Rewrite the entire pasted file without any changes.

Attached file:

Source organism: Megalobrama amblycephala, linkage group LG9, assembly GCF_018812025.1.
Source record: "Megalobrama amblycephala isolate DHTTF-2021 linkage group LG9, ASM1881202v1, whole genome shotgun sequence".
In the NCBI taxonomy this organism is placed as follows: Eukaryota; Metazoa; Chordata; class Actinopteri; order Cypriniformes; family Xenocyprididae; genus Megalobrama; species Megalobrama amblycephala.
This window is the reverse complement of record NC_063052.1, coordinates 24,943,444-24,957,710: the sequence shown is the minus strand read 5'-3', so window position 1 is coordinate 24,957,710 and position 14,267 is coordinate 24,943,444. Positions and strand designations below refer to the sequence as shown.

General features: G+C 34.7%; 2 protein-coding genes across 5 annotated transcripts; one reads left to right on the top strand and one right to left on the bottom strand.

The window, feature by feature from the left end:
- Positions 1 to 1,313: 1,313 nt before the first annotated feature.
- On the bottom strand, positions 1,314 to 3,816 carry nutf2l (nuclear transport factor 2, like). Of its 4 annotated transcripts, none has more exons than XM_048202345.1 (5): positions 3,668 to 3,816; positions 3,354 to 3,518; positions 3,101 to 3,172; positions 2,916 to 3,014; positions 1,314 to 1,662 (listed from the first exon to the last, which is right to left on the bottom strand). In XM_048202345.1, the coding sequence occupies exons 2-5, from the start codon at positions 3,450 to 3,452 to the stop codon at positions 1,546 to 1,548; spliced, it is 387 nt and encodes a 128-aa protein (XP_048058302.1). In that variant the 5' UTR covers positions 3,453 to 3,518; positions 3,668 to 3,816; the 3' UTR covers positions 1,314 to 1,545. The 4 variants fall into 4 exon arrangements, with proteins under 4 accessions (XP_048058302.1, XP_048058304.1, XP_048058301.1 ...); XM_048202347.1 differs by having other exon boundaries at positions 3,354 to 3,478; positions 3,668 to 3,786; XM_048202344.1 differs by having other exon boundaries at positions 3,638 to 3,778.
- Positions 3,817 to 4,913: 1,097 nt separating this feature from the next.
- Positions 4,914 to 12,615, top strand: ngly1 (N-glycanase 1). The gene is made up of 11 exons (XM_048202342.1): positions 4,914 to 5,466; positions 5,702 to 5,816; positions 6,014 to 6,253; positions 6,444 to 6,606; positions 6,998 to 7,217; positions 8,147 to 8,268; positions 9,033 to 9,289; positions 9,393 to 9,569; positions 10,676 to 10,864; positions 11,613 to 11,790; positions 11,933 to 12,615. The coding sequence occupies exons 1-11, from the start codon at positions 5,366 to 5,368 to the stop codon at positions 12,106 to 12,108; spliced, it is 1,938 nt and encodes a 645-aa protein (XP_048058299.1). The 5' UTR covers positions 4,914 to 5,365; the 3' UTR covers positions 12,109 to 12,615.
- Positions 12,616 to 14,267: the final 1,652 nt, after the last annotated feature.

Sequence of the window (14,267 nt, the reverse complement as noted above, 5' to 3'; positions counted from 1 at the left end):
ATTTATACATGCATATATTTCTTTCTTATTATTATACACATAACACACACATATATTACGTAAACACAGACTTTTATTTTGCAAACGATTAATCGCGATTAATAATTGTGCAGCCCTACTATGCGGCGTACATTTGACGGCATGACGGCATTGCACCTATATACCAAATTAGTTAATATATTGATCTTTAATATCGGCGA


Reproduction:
Source organism: Megalobrama amblycephala, linkage group LG9, assembly GCF_018812025.1.
Source record: "Megalobrama amblycephala isolate DHTTF-2021 linkage group LG9, ASM1881202v1, whole genome shotgun sequence".
In the NCBI taxonomy this organism is placed as follows: Eukaryota; Metazoa; Chordata; class Actinopteri; order Cypriniformes; family Xenocyprididae; genus Megalobrama; species Megalobrama amblycephala.
This window is the reverse complement of record NC_063052.1, coordinates 24,943,444-24,957,710: the sequence shown is the minus strand read 5'-3', so window position 1 is coordinate 24,957,710 and position 14,267 is coordinate 24,943,444. Positions and strand designations below refer to the sequence as shown.

General features: G+C 34.7%; 2 protein-coding genes across 5 annotated transcripts; one reads left to right on the top strand and one right to left on the bottom strand.

The window, feature by feature from the left end:
- Positions 1 to 1,313: 1,313 nt before the first annotated feature.
- On the bottom strand, positions 1,314 to 3,816 carry nutf2l (nuclear transport factor 2, like). Of its 4 annotated transcripts, none has more exons than XM_048202345.1 (5): positions 3,668 to 3,816; positions 3,354 to 3,518; positions 3,101 to 3,172; positions 2,916 to 3,014; positions 1,314 to 1,662 (listed from the first exon to the last, which is right to left on the bottom strand). In XM_048202345.1, the coding sequence occupies exons 2-5, from the start codon at positions 3,450 to 3,452 to the stop codon at positions 1,546 to 1,548; spliced, it is 387 nt and encodes a 128-aa protein (XP_048058302.1). In that variant the 5' UTR covers positions 3,453 to 3,518; positions 3,668 to 3,816; the 3' UTR covers positions 1,314 to 1,545. The 4 variants fall into 4 exon arrangements, with proteins under 4 accessions (XP_048058302.1, XP_048058304.1, XP_048058301.1 ...); XM_048202347.1 differs by having other exon boundaries at positions 3,354 to 3,478; positions 3,668 to 3,786; XM_048202344.1 differs by having other exon boundaries at positions 3,638 to 3,778.
- Positions 3,817 to 4,913: 1,097 nt separating this feature from the next.
- Positions 4,914 to 12,615, top strand: ngly1 (N-glycanase 1). The gene is made up of 11 exons (XM_048202342.1): positions 4,914 to 5,466; positions 5,702 to 5,816; positions 6,014 to 6,253; positions 6,444 to 6,606; positions 6,998 to 7,217; positions 8,147 to 8,268; positions 9,033 to 9,289; positions 9,393 to 9,569; positions 10,676 to 10,864; positions 11,613 to 11,790; positions 11,933 to 12,615. The coding sequence occupies exons 1-11, from the start codon at positions 5,366 to 5,368 to the stop codon at positions 12,106 to 12,108; spliced, it is 1,938 nt and encodes a 645-aa protein (XP_048058299.1). The 5' UTR covers positions 4,914 to 5,365; the 3' UTR covers positions 12,109 to 12,615.
- Positions 12,616 to 14,267: the final 1,652 nt, after the last annotated feature.

Sequence of the window (14,267 nt, the reverse complement as noted above, 5' to 3'; positions counted from 1 at the left end):
ATTTATACATGCATATATTTCTTTCTTATTATTATACACATAACACACACATATATTACGTAAACACAGACTTTTATTTTGCAAACGATTAATCGCGATTAATAATTGTGCAGCCCTACTATGCGGCGTACATTTGACGGCATGACGGCATTGCACCTATATACCAAATTAGTTAATATATTGATCTTTAATATCGGCGA